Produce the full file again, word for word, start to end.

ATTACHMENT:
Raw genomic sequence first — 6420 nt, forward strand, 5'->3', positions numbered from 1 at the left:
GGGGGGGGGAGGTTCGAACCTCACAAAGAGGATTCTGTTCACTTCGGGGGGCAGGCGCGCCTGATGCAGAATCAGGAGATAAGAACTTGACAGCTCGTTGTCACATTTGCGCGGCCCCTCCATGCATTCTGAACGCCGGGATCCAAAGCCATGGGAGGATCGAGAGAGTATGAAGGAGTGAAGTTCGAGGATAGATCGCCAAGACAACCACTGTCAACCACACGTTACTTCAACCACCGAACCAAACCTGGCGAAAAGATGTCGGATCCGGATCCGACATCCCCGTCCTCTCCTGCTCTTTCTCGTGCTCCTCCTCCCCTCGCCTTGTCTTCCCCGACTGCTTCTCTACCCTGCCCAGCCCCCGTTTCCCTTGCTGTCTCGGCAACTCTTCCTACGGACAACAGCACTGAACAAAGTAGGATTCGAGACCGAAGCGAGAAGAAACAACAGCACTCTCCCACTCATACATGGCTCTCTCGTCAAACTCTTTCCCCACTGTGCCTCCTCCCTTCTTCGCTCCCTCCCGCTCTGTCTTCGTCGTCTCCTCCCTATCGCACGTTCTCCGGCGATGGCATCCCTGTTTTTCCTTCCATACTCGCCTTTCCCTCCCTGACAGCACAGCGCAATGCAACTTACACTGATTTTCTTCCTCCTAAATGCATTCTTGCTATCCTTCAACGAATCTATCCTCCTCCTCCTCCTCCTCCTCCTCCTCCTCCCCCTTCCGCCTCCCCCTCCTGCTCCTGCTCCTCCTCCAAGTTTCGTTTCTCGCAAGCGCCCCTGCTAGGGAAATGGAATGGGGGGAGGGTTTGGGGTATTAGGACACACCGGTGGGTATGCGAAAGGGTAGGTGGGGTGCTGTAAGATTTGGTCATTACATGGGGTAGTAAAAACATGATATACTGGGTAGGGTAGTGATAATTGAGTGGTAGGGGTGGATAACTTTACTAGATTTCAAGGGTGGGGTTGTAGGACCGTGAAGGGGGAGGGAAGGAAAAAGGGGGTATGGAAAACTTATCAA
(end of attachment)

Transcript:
Raw genomic sequence first — 6420 nt, forward strand, 5'->3', positions numbered from 1 at the left:
GGGGGGGGGAGGTTCGAACCTCACAAAGAGGATTCTGTTCACTTCGGGGGGCAGGCGCGCCTGATGCAGAATCAGGAGATAAGAACTTGACAGCTCGTTGTCACATTTGCGCGGCCCCTCCATGCATTCTGAACGCCGGGATCCAAAGCCATGGGAGGATCGAGAGAGTATGAAGGAGTGAAGTTCGAGGATAGATCGCCAAGACAACCACTGTCAACCACACGTTACTTCAACCACCGAACCAAACCTGGCGAAAAGATGTCGGATCCGGATCCGACATCCCCGTCCTCTCCTGCTCTTTCTCGTGCTCCTCCTCCCCTCGCCTTGTCTTCCCCGACTGCTTCTCTACCCTGCCCAGCCCCCGTTTCCCTTGCTGTCTCGGCAACTCTTCCTACGGACAACAGCACTGAACAAAGTAGGATTCGAGACCGAAGCGAGAAGAAACAACAGCACTCTCCCACTCATACATGGCTCTCTCGTCAAACTCTTTCCCCACTGTGCCTCCTCCCTTCTTCGCTCCCTCCCGCTCTGTCTTCGTCGTCTCCTCCCTATCGCACGTTCTCCGGCGATGGCATCCCTGTTTTTCCTTCCATACTCGCCTTTCCCTCCCTGACAGCACAGCGCAATGCAACTTACACTGATTTTCTTCCTCCTAAATGCATTCTTGCTATCCTTCAACGAATCTATCCTCCTCCTCCTCCTCCTCCTCCTCCTCCTCCCCCTTCCGCCTCCCCCTCCTGCTCCTGCTCCTCCTCCAAGTTTCGTTTCTCGCAAGCGCCCCTGCTAGGGAAATGGAATGGGGGGAGGGTTTGGGGTATTAGGACACACCGGTGGGTATGCGAAAGGGTAGGTGGGGTGCTGTAAGATTTGGTCATTACATGGGGTAGTAAAAACATGATATACTGGGTAGGGTAGTGATAATTGAGTGGTAGGGGTGGATAACTTTACTAGATTTCAAGGGTGGGGTTGTAGGACCGTGAAGGGGGAGGGAAGGAAAAAGGGGGTATGGAAAACTTATCAA